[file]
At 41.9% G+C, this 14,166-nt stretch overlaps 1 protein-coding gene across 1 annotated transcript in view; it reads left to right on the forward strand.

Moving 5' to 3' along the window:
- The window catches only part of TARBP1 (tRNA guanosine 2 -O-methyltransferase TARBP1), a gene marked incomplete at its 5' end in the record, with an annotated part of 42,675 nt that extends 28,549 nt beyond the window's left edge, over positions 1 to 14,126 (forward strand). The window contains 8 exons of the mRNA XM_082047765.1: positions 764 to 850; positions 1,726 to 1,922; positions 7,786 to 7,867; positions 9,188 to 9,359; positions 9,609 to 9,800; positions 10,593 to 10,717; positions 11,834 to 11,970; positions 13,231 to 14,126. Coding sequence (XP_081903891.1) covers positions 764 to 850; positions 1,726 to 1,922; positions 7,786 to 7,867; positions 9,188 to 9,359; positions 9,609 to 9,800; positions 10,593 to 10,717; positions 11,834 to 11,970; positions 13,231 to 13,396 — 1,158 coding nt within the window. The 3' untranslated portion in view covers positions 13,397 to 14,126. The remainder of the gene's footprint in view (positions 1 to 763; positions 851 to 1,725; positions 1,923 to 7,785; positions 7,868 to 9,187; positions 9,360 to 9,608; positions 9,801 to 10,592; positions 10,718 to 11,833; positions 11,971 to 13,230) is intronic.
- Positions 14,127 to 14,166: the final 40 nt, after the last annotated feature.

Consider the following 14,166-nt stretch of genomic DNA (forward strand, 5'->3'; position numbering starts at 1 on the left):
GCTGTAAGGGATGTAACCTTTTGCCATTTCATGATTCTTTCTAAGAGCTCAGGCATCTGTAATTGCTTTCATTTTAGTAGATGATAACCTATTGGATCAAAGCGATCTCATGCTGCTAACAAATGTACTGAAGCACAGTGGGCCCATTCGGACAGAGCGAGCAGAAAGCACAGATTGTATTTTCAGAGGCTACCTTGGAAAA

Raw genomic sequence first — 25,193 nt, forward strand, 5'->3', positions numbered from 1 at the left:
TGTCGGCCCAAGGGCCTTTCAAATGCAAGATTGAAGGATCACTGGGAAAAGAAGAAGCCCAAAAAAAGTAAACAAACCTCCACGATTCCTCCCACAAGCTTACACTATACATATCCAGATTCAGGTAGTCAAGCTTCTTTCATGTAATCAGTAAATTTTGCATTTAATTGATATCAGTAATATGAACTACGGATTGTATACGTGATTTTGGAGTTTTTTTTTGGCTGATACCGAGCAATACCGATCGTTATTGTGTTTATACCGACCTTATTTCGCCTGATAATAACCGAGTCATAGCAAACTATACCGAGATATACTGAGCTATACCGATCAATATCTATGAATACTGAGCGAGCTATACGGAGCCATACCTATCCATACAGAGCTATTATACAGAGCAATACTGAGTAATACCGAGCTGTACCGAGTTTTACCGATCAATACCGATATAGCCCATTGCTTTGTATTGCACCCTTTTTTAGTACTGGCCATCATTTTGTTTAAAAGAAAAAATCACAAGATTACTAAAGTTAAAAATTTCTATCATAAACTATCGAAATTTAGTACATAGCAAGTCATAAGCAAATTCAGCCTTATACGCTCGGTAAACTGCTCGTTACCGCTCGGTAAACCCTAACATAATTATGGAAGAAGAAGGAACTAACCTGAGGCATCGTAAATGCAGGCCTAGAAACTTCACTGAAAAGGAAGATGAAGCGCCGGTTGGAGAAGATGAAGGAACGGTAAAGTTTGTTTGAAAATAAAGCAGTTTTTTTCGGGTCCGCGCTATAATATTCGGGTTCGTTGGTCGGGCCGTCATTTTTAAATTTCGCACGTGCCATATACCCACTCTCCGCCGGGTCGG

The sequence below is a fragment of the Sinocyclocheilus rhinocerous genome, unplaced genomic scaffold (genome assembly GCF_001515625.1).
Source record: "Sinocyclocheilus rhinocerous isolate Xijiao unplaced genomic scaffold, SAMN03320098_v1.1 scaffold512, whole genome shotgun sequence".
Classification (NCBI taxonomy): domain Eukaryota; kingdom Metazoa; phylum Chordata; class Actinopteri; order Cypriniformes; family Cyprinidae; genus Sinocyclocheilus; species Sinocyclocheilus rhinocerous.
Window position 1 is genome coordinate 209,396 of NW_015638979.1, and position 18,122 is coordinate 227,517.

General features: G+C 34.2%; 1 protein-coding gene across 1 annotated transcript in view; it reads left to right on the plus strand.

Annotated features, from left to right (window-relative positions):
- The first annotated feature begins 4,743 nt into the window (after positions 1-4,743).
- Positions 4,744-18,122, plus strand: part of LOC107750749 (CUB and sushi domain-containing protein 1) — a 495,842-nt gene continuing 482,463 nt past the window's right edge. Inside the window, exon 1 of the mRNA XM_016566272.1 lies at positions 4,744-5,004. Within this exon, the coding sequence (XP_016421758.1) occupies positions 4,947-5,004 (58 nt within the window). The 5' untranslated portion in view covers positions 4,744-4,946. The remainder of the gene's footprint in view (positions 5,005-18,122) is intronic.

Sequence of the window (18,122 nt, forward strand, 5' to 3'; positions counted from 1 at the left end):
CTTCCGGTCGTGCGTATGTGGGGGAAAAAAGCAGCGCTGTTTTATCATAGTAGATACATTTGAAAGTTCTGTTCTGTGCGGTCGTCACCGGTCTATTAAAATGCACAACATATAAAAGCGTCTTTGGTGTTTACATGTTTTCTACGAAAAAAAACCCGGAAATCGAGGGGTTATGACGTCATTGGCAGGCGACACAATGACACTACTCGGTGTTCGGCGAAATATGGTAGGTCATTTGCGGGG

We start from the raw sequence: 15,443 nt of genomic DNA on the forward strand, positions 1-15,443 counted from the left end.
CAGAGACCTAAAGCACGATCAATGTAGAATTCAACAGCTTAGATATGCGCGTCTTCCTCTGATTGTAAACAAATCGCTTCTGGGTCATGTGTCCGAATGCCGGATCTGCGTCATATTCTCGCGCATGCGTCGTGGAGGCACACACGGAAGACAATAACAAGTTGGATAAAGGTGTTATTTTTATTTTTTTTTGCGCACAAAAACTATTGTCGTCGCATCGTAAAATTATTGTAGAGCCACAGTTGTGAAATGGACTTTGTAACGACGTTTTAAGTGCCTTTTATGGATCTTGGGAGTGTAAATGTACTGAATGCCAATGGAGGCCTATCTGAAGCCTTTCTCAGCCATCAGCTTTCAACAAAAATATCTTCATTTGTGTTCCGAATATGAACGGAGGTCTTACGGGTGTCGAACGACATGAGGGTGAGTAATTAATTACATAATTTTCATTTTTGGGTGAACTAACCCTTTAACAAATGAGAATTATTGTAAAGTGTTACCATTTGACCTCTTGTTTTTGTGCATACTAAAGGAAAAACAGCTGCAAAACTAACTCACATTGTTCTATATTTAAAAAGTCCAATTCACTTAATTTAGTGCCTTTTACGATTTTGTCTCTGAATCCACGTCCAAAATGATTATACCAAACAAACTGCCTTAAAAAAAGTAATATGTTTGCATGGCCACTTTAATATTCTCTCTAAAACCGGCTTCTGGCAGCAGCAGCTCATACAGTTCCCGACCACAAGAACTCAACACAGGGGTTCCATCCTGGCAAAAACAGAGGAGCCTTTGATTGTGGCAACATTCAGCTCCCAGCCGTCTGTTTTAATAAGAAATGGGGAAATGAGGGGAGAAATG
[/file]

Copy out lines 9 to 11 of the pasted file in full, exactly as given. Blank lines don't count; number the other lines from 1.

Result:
The sequence below is a fragment of the Sinocyclocheilus rhinocerous genome, unplaced genomic scaffold (genome assembly GCF_001515625.1).
Source record: "Sinocyclocheilus rhinocerous isolate Xijiao unplaced genomic scaffold, SAMN03320098_v1.1 scaffold512, whole genome shotgun sequence".
Classification (NCBI taxonomy): domain Eukaryota; kingdom Metazoa; phylum Chordata; class Actinopteri; order Cypriniformes; family Cyprinidae; genus Sinocyclocheilus; species Sinocyclocheilus rhinocerous.